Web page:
The peasant’s name was Marcie and was the only person at home. The Witch knew that the instant the rather plump blond of maybe thirty opened the door the next morning.

“Hello, Marcie,” the Witch said.

“Um, hello–Do I know you?”

“May I come in?”

“Well, it’s not a good time right now–” said Marcie, unease in eyes, which pleased the Witch.

“Excellent,” the Witch said, stepping inside. “Good thing I don’t need to be asked in, like a vampire.”

“Who are you?”

“Why, Marcie, didn’t I mention that I’m your new neighbor.”

“How do you know my name?”

“Lucky guess.”

“Maybe you should come back when my husband is home.”

“No need. I’ll get down to business. I’d like to buy the elm in your backyard. I’ll oversee the delivery, personally.”

“Really, I think you should go.”

The Witch, not the most patient of Witches, spoke a spell into Marcie’s brain.

“I’ll go when I’m fucking good and ready to go, useless twat. Unless you want to hang upside down from a hook, bled like a shoat, you will sell me that tree.”

“Five hundred?” the Witch said, smiling.

Five hundred was just fine.


At three the next morning, the Witch summoned every rat in ten counties and spoke impeccable midwest rattish to the masses. Within seconds the magically assisted horde uprooted the Evilmost Elm, tossed it over the fence, and transplanted it into the Witch’s soil. The Witch never tired of watching how well the tiny fiends worked together.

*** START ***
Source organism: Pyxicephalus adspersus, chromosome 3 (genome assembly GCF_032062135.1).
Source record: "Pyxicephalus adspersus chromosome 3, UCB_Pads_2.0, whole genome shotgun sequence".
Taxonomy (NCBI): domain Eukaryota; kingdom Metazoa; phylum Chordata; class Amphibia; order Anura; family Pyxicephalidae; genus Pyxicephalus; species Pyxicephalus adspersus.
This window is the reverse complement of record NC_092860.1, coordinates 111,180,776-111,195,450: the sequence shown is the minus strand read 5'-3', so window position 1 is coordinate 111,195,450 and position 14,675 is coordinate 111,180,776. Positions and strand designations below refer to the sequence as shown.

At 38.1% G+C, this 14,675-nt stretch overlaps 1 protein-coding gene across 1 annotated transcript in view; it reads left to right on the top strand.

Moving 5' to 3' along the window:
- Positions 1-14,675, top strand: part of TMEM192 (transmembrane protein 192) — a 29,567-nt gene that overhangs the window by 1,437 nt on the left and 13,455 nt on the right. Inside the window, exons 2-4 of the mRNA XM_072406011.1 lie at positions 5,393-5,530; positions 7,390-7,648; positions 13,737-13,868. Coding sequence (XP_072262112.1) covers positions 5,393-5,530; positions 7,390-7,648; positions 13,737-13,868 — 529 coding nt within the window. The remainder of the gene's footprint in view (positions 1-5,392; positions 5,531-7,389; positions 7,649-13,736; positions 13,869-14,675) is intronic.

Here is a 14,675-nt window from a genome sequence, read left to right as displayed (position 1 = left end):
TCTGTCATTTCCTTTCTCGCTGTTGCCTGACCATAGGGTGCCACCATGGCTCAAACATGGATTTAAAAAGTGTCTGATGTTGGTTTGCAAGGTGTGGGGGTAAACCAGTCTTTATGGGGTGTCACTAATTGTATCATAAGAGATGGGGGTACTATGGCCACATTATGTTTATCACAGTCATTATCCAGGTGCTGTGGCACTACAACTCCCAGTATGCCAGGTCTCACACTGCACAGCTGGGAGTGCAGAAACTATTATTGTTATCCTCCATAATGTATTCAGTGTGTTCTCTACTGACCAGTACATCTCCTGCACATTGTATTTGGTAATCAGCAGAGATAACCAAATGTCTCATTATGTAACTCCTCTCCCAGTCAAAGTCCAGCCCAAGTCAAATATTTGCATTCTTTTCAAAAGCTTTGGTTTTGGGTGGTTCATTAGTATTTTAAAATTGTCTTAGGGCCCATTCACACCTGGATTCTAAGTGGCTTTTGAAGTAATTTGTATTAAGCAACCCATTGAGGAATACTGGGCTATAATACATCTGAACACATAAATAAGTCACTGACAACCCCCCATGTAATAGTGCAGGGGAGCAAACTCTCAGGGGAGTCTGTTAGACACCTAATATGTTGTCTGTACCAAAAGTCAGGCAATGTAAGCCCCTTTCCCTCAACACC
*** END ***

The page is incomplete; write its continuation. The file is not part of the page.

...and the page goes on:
“Wonderful, my babies–wonderful, wonderful.”

The Witch gave the Evilmost Elm her profane blessing.

Then it was time to try it out, think of it as a test, to judge its connection to Hell.

The Witch gazed at Marcie’s house. “Such a pity about the husband. Going mad like that…Seems it’s always the quiet ones.”

A light came on in the house.

Leila Allison

15 thoughts on “101-Evilmost Elm By Leila Allison”

  1. Thank you
    I believe if Rats did something about their pink tails they would be as beloved as squirrels. And maybe not being seen hanging around the dumpster as much might improve their reputation, which took a big hit with the Black Death. For Witches, well Witches are Witches and I leave them to it. (But they are the world’s number one employer of Rats.)